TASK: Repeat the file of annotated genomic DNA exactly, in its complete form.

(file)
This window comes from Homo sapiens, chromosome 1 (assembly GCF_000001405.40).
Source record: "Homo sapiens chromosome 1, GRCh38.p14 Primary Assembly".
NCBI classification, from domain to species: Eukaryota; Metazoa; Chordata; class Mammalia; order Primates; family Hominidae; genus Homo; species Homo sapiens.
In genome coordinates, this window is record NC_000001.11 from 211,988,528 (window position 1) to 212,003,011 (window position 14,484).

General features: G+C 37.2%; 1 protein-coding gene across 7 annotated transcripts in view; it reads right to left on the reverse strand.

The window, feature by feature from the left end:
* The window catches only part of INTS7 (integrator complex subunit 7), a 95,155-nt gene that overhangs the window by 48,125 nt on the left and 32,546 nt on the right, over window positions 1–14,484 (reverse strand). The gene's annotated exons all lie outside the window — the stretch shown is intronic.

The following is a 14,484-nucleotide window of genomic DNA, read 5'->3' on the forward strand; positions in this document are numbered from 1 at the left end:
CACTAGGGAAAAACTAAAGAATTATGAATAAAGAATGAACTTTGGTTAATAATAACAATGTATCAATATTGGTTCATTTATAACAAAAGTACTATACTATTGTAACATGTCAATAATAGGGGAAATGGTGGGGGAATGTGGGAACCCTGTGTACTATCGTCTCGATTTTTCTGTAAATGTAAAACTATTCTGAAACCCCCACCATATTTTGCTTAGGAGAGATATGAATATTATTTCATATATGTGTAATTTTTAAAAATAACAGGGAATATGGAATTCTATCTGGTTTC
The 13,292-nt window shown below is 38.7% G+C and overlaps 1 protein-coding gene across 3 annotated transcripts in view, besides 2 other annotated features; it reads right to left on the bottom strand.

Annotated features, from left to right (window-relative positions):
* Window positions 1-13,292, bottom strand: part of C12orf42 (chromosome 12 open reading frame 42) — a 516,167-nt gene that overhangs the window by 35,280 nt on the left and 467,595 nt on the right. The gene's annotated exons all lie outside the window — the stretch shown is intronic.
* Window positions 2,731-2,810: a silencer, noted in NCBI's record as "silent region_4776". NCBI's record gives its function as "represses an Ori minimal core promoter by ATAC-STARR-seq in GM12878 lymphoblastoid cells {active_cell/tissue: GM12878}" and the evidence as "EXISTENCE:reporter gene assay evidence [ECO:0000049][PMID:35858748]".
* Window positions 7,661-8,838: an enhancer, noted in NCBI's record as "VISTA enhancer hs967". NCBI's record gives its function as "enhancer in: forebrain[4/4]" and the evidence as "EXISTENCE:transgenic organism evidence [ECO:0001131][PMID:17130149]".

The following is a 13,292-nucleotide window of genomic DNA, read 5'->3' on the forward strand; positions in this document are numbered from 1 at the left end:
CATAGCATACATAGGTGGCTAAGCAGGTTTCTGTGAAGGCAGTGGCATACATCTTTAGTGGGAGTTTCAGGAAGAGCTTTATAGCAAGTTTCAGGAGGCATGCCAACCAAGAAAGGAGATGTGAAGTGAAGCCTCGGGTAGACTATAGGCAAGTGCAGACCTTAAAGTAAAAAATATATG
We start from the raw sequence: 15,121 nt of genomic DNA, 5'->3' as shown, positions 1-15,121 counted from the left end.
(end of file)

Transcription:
This window comes from Homo sapiens, chromosome 1 (assembly GCF_000001405.40).
Source record: "Homo sapiens chromosome 1, GRCh38.p14 Primary Assembly".
NCBI classification, from domain to species: Eukaryota; Metazoa; Chordata; class Mammalia; order Primates; family Hominidae; genus Homo; species Homo sapiens.
In genome coordinates, this window is record NC_000001.11 from 211,988,528 (window position 1) to 212,003,011 (window position 14,484).

General features: G+C 37.2%; 1 protein-coding gene across 7 annotated transcripts in view; it reads right to left on the reverse strand.

The window, feature by feature from the left end:
* The window catches only part of INTS7 (integrator complex subunit 7), a 95,155-nt gene that overhangs the window by 48,125 nt on the left and 32,546 nt on the right, over window positions 1–14,484 (reverse strand). The gene's annotated exons all lie outside the window — the stretch shown is intronic.

The following is a 14,484-nucleotide window of genomic DNA, read 5'->3' on the forward strand; positions in this document are numbered from 1 at the left end:
CACTAGGGAAAAACTAAAGAATTATGAATAAAGAATGAACTTTGGTTAATAATAACAATGTATCAATATTGGTTCATTTATAACAAAAGTACTATACTATTGTAACATGTCAATAATAGGGGAAATGGTGGGGGAATGTGGGAACCCTGTGTACTATCGTCTCGATTTTTCTGTAAATGTAAAACTATTCTGAAACCCCCACCATATTTTGCTTAGGAGAGATATGAATATTATTTCATATATGTGTAATTTTTAAAAATAACAGGGAATATGGAATTCTATCTGGTTTC
The 13,292-nt window shown below is 38.7% G+C and overlaps 1 protein-coding gene across 3 annotated transcripts in view, besides 2 other annotated features; it reads right to left on the bottom strand.

Annotated features, from left to right (window-relative positions):
* Window positions 1-13,292, bottom strand: part of C12orf42 (chromosome 12 open reading frame 42) — a 516,167-nt gene that overhangs the window by 35,280 nt on the left and 467,595 nt on the right. The gene's annotated exons all lie outside the window — the stretch shown is intronic.
* Window positions 2,731-2,810: a silencer, noted in NCBI's record as "silent region_4776". NCBI's record gives its function as "represses an Ori minimal core promoter by ATAC-STARR-seq in GM12878 lymphoblastoid cells {active_cell/tissue: GM12878}" and the evidence as "EXISTENCE:reporter gene assay evidence [ECO:0000049][PMID:35858748]".
* Window positions 7,661-8,838: an enhancer, noted in NCBI's record as "VISTA enhancer hs967". NCBI's record gives its function as "enhancer in: forebrain[4/4]" and the evidence as "EXISTENCE:transgenic organism evidence [ECO:0001131][PMID:17130149]".

The following is a 13,292-nucleotide window of genomic DNA, read 5'->3' on the forward strand; positions in this document are numbered from 1 at the left end:
CATAGCATACATAGGTGGCTAAGCAGGTTTCTGTGAAGGCAGTGGCATACATCTTTAGTGGGAGTTTCAGGAAGAGCTTTATAGCAAGTTTCAGGAGGCATGCCAACCAAGAAAGGAGATGTGAAGTGAAGCCTCGGGTAGACTATAGGCAAGTGCAGACCTTAAAGTAAAAAATATATG
We start from the raw sequence: 15,121 nt of genomic DNA, 5'->3' as shown, positions 1-15,121 counted from the left end.